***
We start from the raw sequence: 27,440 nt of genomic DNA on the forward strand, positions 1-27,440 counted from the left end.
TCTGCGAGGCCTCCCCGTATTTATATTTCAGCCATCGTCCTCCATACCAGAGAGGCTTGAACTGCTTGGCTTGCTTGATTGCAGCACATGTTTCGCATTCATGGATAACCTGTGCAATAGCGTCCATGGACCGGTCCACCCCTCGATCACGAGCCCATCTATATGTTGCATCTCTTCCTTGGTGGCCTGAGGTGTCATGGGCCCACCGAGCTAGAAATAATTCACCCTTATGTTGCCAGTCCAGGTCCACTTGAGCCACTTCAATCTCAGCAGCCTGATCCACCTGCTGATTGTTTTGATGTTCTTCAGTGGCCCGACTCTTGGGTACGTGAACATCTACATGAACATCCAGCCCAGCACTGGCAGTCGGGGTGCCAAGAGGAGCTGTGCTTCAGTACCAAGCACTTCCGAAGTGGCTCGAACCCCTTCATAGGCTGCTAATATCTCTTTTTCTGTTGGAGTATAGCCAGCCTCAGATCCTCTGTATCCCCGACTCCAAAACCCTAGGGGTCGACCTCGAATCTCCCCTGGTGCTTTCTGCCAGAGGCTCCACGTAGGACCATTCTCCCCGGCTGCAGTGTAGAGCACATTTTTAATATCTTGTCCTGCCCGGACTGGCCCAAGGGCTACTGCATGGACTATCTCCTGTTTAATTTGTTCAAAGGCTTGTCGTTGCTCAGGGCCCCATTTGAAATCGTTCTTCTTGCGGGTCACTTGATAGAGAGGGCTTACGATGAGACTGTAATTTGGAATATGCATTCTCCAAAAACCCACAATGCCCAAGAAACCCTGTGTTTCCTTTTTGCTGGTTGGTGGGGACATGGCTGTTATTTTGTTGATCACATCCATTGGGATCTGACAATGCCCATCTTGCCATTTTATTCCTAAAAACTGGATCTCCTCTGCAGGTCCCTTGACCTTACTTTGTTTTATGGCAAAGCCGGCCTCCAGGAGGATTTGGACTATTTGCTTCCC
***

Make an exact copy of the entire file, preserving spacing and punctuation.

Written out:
We start from the raw sequence: 27,440 nt of genomic DNA on the forward strand, positions 1-27,440 counted from the left end.
TCTGCGAGGCCTCCCCGTATTTATATTTCAGCCATCGTCCTCCATACCAGAGAGGCTTGAACTGCTTGGCTTGCTTGATTGCAGCACATGTTTCGCATTCATGGATAACCTGTGCAATAGCGTCCATGGACCGGTCCACCCCTCGATCACGAGCCCATCTATATGTTGCATCTCTTCCTTGGTGGCCTGAGGTGTCATGGGCCCACCGAGCTAGAAATAATTCACCCTTATGTTGCCAGTCCAGGTCCACTTGAGCCACTTCAATCTCAGCAGCCTGATCCACCTGCTGATTGTTTTGATGTTCTTCAGTGGCCCGACTCTTGGGTACGTGAACATCTACATGAACATCCAGCCCAGCACTGGCAGTCGGGGTGCCAAGAGGAGCTGTGCTTCAGTACCAAGCACTTCCGAAGTGGCTCGAACCCCTTCATAGGCTGCTAATATCTCTTTTTCTGTTGGAGTATAGCCAGCCTCAGATCCTCTGTATCCCCGACTCCAAAACCCTAGGGGTCGACCTCGAATCTCCCCTGGTGCTTTCTGCCAGAGGCTCCACGTAGGACCATTCTCCCCGGCTGCAGTGTAGAGCACATTTTTAATATCTTGTCCTGCCCGGACTGGCCCAAGGGCTACTGCATGGACTATCTCCTGTTTAATTTGTTCAAAGGCTTGTCGTTGCTCAGGGCCCCATTTGAAATCGTTCTTCTTGCGGGTCACTTGATAGAGAGGGCTTACGATGAGACTGTAATTTGGAATATGCATTCTCCAAAAACCCACAATGCCCAAGAAACCCTGTGTTTCCTTTTTGCTGGTTGGTGGGGACATGGCTGTTATTTTGTTGATCACATCCATTGGGATCTGACAATGCCCATCTTGCCATTTTATTCCTAAAAACTGGATCTCCTCTGCAGGTCCCTTGACCTTACTTTGTTTTATGGCAAAGCCGGCCTCCAGGAGGATTTGGACTATTTGCTTCCC